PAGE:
Posts Tagged ‘Georgetown Lombardi’

Team Draft’s National Campaign Cancer Tours Lombardi – Inside GUMC – Georgetown University Medical Center GUMC

Saturday, June 30th, 2012

 Inside GUMC – Georgetown University Medical Center GUMC.

Team Draft Tours Lombardi

A radiant, smiling picture of former NFL linebacker Chris Draft’s wife Keasha was never far from sight as he toured Georgetown Lombardi Comprehensive Cancer Center on June 21.

As Draft walked through the clinic and the new state-of-the-art infusion center, full of questions about the facility and kind words for the patients he encountered, he would frequently pull up Keasha’s photos on his iPad to show those around him.

Looking at her youthful, healthy images, it is difficult to believe Keasha passed away from lung cancer at age 38 on December 27, 2011 – one month to the day after she and Draft were married. A former dancer, Keasha had never smoked and had always been physically active and fit before she was diagnosed with stage IV small cell lung cancer.

Draft, who retired from the NFL in 2010 after playing for numerous teams including the Washington Redskins, hopes people will stop in disbelief when they hear his and Keasha’s story and see her pictures. That’s part of his goal.

“I am determined to show a new face of lung cancer. I’m not trying to make it anything other than what it is, but want to make sure we tell the complete story,” Draft said during his visit.

Telling the Complete Story

The “complete story” is that lung cancer can affect anyone – including nonsmokers like Keasha. In fact, it is among the biggest killers out there – accounting for more deaths than breast, prostate, colon, liver, kidney and skin cancers combined. Draft wants to shatter the misconception that people who get lung cancer somehow have brought it on themselves through smoking or other adverse behaviors.

Now devoting much of his time to building awareness of the disease and raising funds for research through his Chris Draft Family Foundation, Draft is on the road a lot these days, visiting cancer centers nationwide in an effort to spread a message of hope about the progress of lung cancer research.

While at Georgetown Lombardi, he met with members of the senior leadership team and interested researchers. Unassuming and approachable, Draft came alone, armed with just his iPad, a camera and a hand-held video camera.

He filmed a short video of Deepa Subramaniam, M.D., assistant professor in the division of hematology/oncology, discussing the vast heterogeneity of lung cancer types and the promise of personalized medicine.

According to Subramaniam, lung cancer in people who have never smoked accounts for approximately 15 percent of all lung cancer cases now. The incidence among nonsmokers and women is on the rise, and researchers are learning just how distinct the disease can be from patient to patient, and from tumor to tumor.

Individualized therapies that target unique tumor characteristics will be the answer to responding to this scourge, Subramaniam said, and to forging a “new paradigm in the classification of lung cancer.”

“We will gradually chip away at each slice of the lung cancer pie. We are going to cure those who can be cured, and convert the disease in those who cannot be cured into a chronic disease,” she said.

To view Draft’s video of Subramaniam, visit

For more information on Draft’s foundation and the national campaign to change the face of lung cancer,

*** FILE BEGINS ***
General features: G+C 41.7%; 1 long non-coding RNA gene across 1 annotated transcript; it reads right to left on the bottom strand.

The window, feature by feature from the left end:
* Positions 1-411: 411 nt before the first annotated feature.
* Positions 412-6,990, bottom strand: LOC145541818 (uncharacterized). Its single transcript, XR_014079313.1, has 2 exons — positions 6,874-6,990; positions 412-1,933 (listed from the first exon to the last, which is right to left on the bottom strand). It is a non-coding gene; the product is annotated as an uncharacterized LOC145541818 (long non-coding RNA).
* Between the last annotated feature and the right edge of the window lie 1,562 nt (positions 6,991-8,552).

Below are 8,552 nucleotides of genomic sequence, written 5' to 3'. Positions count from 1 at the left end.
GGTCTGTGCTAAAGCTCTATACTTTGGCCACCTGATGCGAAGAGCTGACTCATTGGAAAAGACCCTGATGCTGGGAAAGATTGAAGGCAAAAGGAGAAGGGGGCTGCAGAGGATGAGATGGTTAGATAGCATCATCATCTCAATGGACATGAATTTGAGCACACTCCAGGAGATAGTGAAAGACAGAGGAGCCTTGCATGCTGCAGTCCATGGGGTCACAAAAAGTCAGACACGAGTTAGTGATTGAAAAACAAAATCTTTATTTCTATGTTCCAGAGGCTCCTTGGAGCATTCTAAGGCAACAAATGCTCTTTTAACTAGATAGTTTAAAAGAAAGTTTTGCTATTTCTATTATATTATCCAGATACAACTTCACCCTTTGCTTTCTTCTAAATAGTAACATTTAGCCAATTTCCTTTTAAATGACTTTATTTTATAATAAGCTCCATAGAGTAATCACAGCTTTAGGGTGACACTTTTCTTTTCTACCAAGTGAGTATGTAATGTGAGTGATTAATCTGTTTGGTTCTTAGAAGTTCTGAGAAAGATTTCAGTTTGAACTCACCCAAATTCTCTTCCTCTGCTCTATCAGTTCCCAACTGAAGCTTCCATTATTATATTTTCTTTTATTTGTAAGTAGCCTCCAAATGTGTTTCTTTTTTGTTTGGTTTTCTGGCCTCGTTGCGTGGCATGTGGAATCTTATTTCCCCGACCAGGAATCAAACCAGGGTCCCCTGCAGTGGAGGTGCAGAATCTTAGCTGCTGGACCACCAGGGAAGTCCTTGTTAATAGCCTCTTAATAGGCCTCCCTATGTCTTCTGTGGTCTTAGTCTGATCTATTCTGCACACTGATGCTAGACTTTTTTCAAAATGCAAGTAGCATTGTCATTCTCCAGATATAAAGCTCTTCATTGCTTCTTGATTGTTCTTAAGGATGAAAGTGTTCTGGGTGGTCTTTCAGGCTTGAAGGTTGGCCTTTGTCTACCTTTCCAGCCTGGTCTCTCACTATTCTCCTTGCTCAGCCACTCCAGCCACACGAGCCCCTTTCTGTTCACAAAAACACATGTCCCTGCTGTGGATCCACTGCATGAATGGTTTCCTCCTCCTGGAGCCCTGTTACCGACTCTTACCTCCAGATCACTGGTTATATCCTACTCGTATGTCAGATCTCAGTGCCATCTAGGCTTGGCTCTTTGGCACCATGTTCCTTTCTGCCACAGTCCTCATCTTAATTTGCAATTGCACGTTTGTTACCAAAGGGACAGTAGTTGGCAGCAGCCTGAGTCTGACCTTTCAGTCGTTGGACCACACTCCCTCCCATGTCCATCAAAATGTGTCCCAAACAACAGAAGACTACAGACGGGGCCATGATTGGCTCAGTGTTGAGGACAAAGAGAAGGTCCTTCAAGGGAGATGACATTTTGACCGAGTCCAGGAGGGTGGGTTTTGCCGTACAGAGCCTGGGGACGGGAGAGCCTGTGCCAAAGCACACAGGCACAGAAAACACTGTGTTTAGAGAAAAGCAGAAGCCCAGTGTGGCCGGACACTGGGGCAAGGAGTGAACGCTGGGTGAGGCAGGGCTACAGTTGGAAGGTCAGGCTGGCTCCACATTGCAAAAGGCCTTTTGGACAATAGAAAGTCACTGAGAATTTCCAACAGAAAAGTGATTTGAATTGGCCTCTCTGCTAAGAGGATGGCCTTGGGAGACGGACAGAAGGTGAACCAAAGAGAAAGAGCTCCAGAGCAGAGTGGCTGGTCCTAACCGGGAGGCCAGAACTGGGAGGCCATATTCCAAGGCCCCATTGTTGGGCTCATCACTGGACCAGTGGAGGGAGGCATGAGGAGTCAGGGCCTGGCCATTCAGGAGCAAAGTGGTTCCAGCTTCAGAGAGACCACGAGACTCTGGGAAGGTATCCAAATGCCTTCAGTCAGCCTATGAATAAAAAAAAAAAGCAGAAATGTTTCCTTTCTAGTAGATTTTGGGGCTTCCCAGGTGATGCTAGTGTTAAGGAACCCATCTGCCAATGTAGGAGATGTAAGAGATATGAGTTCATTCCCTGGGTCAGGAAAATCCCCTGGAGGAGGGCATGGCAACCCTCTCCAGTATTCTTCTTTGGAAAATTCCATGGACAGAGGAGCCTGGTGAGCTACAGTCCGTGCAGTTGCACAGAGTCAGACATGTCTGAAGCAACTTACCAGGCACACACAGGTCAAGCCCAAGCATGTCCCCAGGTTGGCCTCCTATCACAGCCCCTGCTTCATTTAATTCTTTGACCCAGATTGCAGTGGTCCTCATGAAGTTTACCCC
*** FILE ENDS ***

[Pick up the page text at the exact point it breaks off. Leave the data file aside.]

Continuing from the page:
By Lauren Wolkoff, Georgetown Lombardi Comprehensive Cancer Center

(Published June 29, 2012)

Local Artist Fills Georgetown Lombardi Infusion Center with ‘Ribbon of Joy’

Thursday, June 21st, 2012

Ribbons have become a popular and easily recognizable symbol of hope and support for cancer patients, survivors and advocates, with different cancers represented by a rainbow of colors.
Local artist Jo Fleming took this concept and transformed it into “Ribbon of Joy,”a 39-foot-long modular painting that will soon be installed in Georgetown Lombardi Comprehensive Cancer Center’s new infusion center. Fleming, from Great Falls, Va, hopes the artwork will provide an emotional lift to patients and their caregivers and promote positive energy and healing.

“We diagnose and treat in an atmosphere filled with creativity and hope,” says Nancy Morgan, director of the Georgetown Lombardi Arts and Humanities Program, who has worked with Fleming to bring the impressive piece to Georgetown Lombardi. “Jo captured our philosophy of caring for the whole person in her paintings. It fits us perfectly. The reference to cancer is subtle, yet every person with cancer who sees the paintings gets the message.”

Fleming visited Georgetown Lombardi to get a sense of the environment and people and was inspired by the elements of the space that were already present, such as a large, multi-color mobile in the center of the lobby. She then created “Ribbon of Joy,” which mimics the sense of warmth and care she witnessed. The painting features 13 vibrantly colored cancer ribbons that flow together through a changing landscape.

“I wanted to find a meaningful way to address the individual. I wanted the work to say ‘We are all in this together,’” Fleming says on her process of creating the painting. “Cancer affects almost everyone—ourselves, our family and friends—so I joined the ribbons to each other and allowed them to flow through a changing landscape.” Fleming, whose father died of esophageal cancer and mother-in-law of lung cancer, knows first-hand the effect cancer can have on a family.

“I hope the artwork welcomes and pulls the visitor into the moment, outside of his or her concerns and provides a little lift,” says Fleming.
To find out more about Jo Fleming, please visit

By: Lauren Wolkoff and Alaina Farrish